As mentioned before, it use to be Autism Spectrum Disorder with Autism, Asperger syndrome, Pervasive Developmental Disorder-otherwise not specified, Rett Syndrome and Fragile X Syndrome.

Rett and Fragile X Syndrome has been removed from the spectrum diagnoses into their own categories.

Rett Syndrome

Rett syndrome is a neuro-developmenal disorder that affects girls almost exclusively. It is characterized by normal early growth and development followed by a slowing of development, loss of purposeful use of the hands, distinctive hand movements, slowed brain and head growth, problems with walking, seizures, and intellectual disability.

 The disorder was identified by Dr. Andreas Rett, an Austrian physician who first described it in a journal article in 1966. It was not until after a second article about the disorder, published in 1983 by Swedish researcher Dr. Bengt Hagberg, that the disorder was generally recognized.

 The course of Rett syndrome, including the age of onset and the severity of symptoms, varies from child to child. Before the symptoms begin, however, the child generally appears to grow and develop normally, although there are often subtle abnormalities even in early infancy, such as loss of muscle tone (hypotonia), difficulty feeding, and jerkiness in limb movements. Then, gradually, mental and physical symptoms appear. As the syndrome progresses, the child loses purposeful use of her hands and the ability to speak. Other early symptoms may include problems crawling or walking and diminished eye contact. The loss of functional use of the hands is followed by compulsive hand movements such as wringing and washing. The onset of this period of regression is sometimes sudden.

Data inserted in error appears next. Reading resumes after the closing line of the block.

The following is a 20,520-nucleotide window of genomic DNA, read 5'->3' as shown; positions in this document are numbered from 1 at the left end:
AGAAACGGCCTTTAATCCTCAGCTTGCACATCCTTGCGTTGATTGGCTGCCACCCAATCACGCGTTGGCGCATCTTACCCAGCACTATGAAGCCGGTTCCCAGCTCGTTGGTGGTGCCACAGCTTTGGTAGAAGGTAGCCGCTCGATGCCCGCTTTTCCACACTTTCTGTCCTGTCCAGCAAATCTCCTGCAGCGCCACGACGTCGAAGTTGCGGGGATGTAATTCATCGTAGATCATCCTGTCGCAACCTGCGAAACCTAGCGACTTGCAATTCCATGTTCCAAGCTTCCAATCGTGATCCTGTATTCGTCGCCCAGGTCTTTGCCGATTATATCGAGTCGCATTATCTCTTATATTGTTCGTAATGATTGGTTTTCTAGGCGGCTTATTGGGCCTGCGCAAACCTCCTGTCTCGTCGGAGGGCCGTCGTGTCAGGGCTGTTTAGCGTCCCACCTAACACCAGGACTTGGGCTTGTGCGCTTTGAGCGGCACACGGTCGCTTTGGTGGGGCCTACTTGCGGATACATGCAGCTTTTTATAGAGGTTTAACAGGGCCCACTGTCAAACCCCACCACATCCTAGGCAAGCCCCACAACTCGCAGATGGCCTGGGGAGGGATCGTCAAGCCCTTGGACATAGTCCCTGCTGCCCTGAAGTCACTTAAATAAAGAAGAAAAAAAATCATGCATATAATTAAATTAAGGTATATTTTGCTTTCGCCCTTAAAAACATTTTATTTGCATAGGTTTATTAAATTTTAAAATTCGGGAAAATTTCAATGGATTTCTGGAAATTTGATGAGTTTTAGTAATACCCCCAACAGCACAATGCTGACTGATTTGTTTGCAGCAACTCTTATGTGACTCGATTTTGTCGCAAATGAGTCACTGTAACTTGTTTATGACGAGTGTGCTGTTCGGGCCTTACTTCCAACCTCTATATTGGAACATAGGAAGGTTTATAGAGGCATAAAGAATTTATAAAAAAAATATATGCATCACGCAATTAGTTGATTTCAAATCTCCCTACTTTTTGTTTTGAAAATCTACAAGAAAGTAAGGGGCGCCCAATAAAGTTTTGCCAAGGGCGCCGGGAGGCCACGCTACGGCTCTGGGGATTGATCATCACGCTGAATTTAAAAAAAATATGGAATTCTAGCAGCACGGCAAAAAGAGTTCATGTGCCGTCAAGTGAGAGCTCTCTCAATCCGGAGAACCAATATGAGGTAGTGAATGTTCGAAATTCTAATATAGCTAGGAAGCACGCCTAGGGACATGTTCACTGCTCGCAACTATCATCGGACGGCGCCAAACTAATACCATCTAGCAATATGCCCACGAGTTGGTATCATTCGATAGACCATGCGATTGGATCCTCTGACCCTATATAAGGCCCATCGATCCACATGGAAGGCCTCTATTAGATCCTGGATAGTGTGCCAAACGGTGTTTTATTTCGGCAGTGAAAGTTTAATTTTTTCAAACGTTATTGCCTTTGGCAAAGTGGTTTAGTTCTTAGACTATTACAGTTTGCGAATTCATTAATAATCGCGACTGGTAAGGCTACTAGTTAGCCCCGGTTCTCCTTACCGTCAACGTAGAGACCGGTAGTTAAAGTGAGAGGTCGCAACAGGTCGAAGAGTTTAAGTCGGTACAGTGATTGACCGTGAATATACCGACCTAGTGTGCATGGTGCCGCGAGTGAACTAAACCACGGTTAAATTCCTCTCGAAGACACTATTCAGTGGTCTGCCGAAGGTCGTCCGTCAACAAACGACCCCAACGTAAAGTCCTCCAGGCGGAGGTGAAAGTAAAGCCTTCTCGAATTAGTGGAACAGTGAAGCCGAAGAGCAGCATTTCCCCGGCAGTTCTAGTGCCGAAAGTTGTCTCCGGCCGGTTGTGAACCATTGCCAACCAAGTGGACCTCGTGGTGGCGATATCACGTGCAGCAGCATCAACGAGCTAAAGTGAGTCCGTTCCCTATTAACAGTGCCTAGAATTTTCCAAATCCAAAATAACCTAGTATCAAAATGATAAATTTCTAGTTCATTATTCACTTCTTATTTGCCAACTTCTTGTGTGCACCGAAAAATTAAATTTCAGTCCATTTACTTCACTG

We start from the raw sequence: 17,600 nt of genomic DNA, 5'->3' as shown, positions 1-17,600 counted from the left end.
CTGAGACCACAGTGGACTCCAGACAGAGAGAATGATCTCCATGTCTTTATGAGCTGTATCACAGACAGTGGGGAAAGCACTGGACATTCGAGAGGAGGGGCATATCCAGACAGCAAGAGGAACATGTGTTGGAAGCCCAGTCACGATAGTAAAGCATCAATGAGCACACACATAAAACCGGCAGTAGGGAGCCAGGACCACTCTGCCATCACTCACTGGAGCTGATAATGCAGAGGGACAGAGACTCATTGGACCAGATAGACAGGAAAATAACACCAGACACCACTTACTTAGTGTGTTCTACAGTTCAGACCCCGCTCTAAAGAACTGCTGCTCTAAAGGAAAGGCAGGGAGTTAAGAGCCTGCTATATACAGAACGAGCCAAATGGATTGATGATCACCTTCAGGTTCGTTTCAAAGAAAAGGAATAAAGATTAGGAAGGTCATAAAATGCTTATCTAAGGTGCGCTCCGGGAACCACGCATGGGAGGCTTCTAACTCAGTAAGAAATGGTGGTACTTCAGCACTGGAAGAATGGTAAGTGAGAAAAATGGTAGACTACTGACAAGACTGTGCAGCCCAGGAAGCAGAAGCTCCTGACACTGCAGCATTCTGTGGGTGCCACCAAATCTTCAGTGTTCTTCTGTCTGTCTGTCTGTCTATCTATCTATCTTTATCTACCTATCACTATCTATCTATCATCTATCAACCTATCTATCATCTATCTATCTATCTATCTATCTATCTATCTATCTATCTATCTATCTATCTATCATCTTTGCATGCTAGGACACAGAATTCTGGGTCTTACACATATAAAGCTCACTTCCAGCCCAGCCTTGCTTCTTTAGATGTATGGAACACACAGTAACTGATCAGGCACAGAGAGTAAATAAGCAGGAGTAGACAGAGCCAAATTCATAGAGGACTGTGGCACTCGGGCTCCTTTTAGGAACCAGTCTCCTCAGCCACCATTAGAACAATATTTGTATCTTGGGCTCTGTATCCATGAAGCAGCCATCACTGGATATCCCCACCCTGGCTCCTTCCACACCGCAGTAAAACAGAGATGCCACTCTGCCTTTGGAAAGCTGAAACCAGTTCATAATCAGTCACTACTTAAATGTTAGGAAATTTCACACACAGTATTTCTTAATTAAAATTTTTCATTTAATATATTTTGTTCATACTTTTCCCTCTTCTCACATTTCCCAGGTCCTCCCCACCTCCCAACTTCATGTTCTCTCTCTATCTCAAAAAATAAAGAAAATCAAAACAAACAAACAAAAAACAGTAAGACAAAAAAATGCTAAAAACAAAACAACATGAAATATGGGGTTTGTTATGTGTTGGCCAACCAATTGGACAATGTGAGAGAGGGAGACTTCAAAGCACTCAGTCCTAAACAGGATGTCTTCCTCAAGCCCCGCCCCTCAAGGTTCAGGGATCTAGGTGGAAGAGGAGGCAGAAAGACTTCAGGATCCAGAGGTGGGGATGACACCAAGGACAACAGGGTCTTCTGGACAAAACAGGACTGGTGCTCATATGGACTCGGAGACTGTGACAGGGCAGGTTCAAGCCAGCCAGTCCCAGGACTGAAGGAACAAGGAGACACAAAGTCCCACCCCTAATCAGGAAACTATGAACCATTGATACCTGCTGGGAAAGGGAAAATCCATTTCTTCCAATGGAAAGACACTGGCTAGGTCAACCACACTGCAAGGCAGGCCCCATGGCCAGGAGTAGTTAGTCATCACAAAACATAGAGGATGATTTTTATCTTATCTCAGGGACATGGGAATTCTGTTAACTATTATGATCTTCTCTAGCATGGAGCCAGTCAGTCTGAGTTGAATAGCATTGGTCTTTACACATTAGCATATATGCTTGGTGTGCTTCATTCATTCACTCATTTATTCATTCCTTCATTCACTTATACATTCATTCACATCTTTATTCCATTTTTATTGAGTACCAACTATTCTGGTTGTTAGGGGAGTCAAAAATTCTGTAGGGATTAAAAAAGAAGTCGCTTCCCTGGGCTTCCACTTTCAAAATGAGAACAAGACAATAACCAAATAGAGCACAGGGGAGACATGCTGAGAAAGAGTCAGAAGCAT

Apraxia — the inability to perform motor functions — is perhaps the most severely disabling feature of Rett syndrome, interfering with every body movement, including eye gaze and speech.

 Children with Rett syndrome often exhibit autistic-like behaviors in the early stages. Other symptoms may include walking on the toes, sleep problems, a wide-based gait, teeth grinding and difficulty chewing, slowed growth, seizures, cognitive disabilities, and breathing difficulties while awake such as hyperventilation, apnea (breath holding), and air swallowing.